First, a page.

Last Updated: Wednesday 14th August 2013

When you use a scripting language like Python, one thing you will find yourself doing over and over again is walking a directory tree, and processing files. While there are many ways to do this, Python offers a built-in function that makes this process a breeze.

Basic Python Directory Traversal

Here's a really simple example that walks a directory tree, printing out the name of each directory and the files contained:

os.walk takes care of the details, and on every pass of the loop, it gives us three things:

  • dirName: The next directory it found.
  • subdirList: A list of sub-directories in the current directory.
  • fileList: A list of files in the current directory.

Let's say we have a directory tree that looks like this:

+--- [subdir1]
|     |
|     +--- file1a.txt
|     +--- file1b.png
+--- [subdir2]
+--- file2a.jpeg
+--- file2b.html

The code above will produce the following output:

Changing the Way the Directory Tree is Traversed

By default, Python will walk the directory tree in a top-down order (a directory will be passed to you for processing), then Python will descend into any sub-directories. We can see this behaviour in the output above; the parent directory (.) was printed first, then its 2 sub-directories.

Sometimes we want to traverse the directory tree bottom-up (files at the very bottom of the directory tree are processed first), then we work our way up the directories. We can tell os.walk to do this via the topdown parameter:

Which gives us this output:

Now we get the files in the sub-directories first, then we ascend up the directory tree.

Selectively Recursing Into Sub-Directories

The examples so far have simply walked the entire directory tree, but os.walk allows us to selectively skip parts of the tree.

For each directory os.walk gives us, it also provides a list of sub-directories (in subdirList). If we modify this list, we can control which sub-directories os.walk will descend into. Let's tweak our example above so that we skip the first sub-directory.

This gives us the following output:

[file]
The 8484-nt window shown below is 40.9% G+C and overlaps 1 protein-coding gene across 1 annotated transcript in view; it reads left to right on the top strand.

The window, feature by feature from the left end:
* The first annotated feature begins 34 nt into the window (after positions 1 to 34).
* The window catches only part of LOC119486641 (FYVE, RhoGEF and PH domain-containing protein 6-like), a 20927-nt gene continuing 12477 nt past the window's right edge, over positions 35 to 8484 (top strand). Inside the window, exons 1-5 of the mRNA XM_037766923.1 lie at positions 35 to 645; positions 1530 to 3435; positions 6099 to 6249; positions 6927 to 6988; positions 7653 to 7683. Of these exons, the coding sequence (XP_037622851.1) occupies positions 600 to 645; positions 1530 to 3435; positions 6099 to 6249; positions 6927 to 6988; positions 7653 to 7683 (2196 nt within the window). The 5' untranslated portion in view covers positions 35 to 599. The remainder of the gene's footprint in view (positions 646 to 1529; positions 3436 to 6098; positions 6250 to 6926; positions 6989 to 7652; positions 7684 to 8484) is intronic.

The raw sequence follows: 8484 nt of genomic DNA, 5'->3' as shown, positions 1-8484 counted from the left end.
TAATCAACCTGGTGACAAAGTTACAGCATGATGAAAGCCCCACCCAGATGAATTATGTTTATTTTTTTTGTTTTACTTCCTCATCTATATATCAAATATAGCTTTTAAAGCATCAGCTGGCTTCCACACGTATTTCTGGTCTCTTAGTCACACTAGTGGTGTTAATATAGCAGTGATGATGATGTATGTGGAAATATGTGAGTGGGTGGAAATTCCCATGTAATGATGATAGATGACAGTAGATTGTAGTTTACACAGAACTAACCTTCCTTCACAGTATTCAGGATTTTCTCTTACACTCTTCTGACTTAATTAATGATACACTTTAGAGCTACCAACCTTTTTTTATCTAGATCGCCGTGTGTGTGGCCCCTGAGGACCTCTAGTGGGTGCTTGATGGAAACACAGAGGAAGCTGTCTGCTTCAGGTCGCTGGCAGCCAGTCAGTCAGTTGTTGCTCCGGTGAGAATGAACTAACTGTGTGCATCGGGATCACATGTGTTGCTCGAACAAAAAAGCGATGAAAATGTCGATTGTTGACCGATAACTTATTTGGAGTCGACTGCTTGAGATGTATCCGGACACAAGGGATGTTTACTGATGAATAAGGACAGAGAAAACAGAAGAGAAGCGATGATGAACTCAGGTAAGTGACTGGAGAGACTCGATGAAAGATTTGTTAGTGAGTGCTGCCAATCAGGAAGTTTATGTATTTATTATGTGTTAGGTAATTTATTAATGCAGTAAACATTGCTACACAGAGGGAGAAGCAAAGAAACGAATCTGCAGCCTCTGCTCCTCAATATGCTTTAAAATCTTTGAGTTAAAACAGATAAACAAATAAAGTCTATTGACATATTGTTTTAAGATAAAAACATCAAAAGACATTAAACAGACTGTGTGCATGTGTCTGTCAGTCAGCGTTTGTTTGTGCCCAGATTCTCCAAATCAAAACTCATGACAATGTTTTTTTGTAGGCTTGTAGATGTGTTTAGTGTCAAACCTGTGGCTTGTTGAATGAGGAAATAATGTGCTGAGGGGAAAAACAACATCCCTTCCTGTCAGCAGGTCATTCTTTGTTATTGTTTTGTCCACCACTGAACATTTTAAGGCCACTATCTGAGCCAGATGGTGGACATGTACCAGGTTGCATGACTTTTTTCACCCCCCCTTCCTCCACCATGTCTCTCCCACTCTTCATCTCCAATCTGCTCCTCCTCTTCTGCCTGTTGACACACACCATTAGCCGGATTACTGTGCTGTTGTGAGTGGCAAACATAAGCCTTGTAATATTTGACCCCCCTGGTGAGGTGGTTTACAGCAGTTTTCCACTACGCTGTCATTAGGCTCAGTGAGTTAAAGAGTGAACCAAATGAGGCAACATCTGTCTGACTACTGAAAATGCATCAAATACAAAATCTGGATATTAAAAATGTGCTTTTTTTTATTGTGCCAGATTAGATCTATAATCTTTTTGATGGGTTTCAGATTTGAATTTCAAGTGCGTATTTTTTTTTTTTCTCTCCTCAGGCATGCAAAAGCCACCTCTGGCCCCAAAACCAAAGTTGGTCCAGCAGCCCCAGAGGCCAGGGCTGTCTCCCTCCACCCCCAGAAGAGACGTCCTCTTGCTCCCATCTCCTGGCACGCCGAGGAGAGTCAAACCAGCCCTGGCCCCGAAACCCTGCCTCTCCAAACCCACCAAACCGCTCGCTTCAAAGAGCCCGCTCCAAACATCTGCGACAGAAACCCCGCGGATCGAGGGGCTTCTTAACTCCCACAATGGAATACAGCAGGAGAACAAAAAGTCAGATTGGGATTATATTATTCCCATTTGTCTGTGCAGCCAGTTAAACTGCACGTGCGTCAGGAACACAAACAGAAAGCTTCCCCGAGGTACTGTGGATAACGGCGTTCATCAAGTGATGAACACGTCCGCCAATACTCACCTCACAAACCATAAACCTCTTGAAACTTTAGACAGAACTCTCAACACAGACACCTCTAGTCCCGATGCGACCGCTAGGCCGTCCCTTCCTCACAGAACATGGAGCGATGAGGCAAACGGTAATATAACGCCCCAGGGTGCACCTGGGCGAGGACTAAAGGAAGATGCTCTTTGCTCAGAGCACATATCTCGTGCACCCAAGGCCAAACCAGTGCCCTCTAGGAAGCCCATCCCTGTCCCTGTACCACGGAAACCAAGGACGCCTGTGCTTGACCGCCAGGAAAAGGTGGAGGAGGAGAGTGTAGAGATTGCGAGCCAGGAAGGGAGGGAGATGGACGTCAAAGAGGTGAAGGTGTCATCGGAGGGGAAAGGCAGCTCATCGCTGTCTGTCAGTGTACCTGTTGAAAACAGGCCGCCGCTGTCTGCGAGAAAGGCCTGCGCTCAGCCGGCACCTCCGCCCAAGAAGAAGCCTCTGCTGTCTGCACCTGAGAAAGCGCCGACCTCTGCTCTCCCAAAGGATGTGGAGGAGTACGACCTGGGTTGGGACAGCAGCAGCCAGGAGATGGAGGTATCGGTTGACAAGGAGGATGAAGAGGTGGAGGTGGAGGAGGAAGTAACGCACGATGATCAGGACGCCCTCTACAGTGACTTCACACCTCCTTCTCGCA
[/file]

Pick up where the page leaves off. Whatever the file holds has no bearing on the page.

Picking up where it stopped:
We can see that the first sub-directory (subdir1) was indeed skipped.

This only works when the directory is being traversed top-down since for a bottom-up traversal, sub-directories are processed before their parent directory, so trying to modify the subdirList would be pointless since by that time, the sub-directories would have already been processed!

It's also important to modify the subdirList in-place, so that the code calling us will see the changes. If we did something like this:

... we would create a new list of sub-directories, one that the calling code wouldn't know about.

For a more comprehensive tutorial on Python's os.walk method, checkout the recipe Recursive File and Directory Manipulation in Python. Or to take a look at traversing directories in another way (using recursion), checkout the recipe Recursive Directory Traversal in Python: Make a list of your movies!.

  • jaime

    Good article.. But, please use lower_case_with_underscores for variable names…

    See the style guide (PEP8) –

  • Subir

    @Jaime, its just a convention, not a necessity, I guess this was to show the usage, keeping simplicity at its best. Cheers..Thumbs Up for the article, well explained.

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  • Carter Jim

    great article!

    • Jackson Cooper


  • Henry Lin

    Good tutorial =]

    • John Scarborough

      @Henry Lin, from Shreveport?

      • Henry Lin

        Sorry, you’re probably thinking of a different Henry Lin.

        • Akhil Tandon

          From UIUC

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  • Donny

    this might be stupid, but how do you actually run this scrip? i did it in Python IDE and clicked ‘run module’ but nothing happened.

  • Marc B. Hankin

    Very very helpful … BUT the first example does not show, and should show what to do to get the info embedded in the var “subdirList”.